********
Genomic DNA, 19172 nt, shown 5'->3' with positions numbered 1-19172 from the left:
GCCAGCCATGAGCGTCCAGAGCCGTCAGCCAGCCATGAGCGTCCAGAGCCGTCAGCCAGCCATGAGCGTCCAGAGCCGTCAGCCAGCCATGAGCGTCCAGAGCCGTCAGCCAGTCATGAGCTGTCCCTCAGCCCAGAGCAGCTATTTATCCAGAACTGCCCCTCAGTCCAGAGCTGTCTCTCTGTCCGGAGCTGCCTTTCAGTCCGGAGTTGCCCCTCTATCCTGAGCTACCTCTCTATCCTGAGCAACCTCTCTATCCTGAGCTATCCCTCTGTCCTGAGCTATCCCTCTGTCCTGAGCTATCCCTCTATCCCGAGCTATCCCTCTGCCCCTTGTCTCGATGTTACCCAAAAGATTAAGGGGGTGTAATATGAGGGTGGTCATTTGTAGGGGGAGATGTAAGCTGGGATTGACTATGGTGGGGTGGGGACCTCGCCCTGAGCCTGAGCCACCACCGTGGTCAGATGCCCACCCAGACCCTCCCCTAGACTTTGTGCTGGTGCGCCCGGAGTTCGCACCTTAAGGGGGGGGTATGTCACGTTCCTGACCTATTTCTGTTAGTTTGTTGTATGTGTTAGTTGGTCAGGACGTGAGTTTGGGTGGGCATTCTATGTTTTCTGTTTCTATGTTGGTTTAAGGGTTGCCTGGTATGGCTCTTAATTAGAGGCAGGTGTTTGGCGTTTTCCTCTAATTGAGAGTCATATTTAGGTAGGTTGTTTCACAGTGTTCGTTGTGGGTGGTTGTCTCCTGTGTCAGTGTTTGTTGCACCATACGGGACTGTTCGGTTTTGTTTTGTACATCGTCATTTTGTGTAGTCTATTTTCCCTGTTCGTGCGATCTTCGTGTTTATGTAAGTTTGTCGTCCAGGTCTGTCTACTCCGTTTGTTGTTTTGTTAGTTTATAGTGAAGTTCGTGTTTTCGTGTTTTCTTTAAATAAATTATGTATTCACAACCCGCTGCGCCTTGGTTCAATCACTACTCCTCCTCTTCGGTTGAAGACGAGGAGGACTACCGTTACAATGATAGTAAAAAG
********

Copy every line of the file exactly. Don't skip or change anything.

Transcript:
Genomic DNA, 19172 nt, shown 5'->3' with positions numbered 1-19172 from the left:
GCCAGCCATGAGCGTCCAGAGCCGTCAGCCAGCCATGAGCGTCCAGAGCCGTCAGCCAGCCATGAGCGTCCAGAGCCGTCAGCCAGCCATGAGCGTCCAGAGCCGTCAGCCAGTCATGAGCTGTCCCTCAGCCCAGAGCAGCTATTTATCCAGAACTGCCCCTCAGTCCAGAGCTGTCTCTCTGTCCGGAGCTGCCTTTCAGTCCGGAGTTGCCCCTCTATCCTGAGCTACCTCTCTATCCTGAGCAACCTCTCTATCCTGAGCTATCCCTCTGTCCTGAGCTATCCCTCTGTCCTGAGCTATCCCTCTATCCCGAGCTATCCCTCTGCCCCTTGTCTCGATGTTACCCAAAAGATTAAGGGGGTGTAATATGAGGGTGGTCATTTGTAGGGGGAGATGTAAGCTGGGATTGACTATGGTGGGGTGGGGACCTCGCCCTGAGCCTGAGCCACCACCGTGGTCAGATGCCCACCCAGACCCTCCCCTAGACTTTGTGCTGGTGCGCCCGGAGTTCGCACCTTAAGGGGGGGGTATGTCACGTTCCTGACCTATTTCTGTTAGTTTGTTGTATGTGTTAGTTGGTCAGGACGTGAGTTTGGGTGGGCATTCTATGTTTTCTGTTTCTATGTTGGTTTAAGGGTTGCCTGGTATGGCTCTTAATTAGAGGCAGGTGTTTGGCGTTTTCCTCTAATTGAGAGTCATATTTAGGTAGGTTGTTTCACAGTGTTCGTTGTGGGTGGTTGTCTCCTGTGTCAGTGTTTGTTGCACCATACGGGACTGTTCGGTTTTGTTTTGTACATCGTCATTTTGTGTAGTCTATTTTCCCTGTTCGTGCGATCTTCGTGTTTATGTAAGTTTGTCGTCCAGGTCTGTCTACTCCGTTTGTTGTTTTGTTAGTTTATAGTGAAGTTCGTGTTTTCGTGTTTTCTTTAAATAAATTATGTATTCACAACCCGCTGCGCCTTGGTTCAATCACTACTCCTCCTCTTCGGTTGAAGACGAGGAGGACTACCGTTACAATGATAGTAAAAAG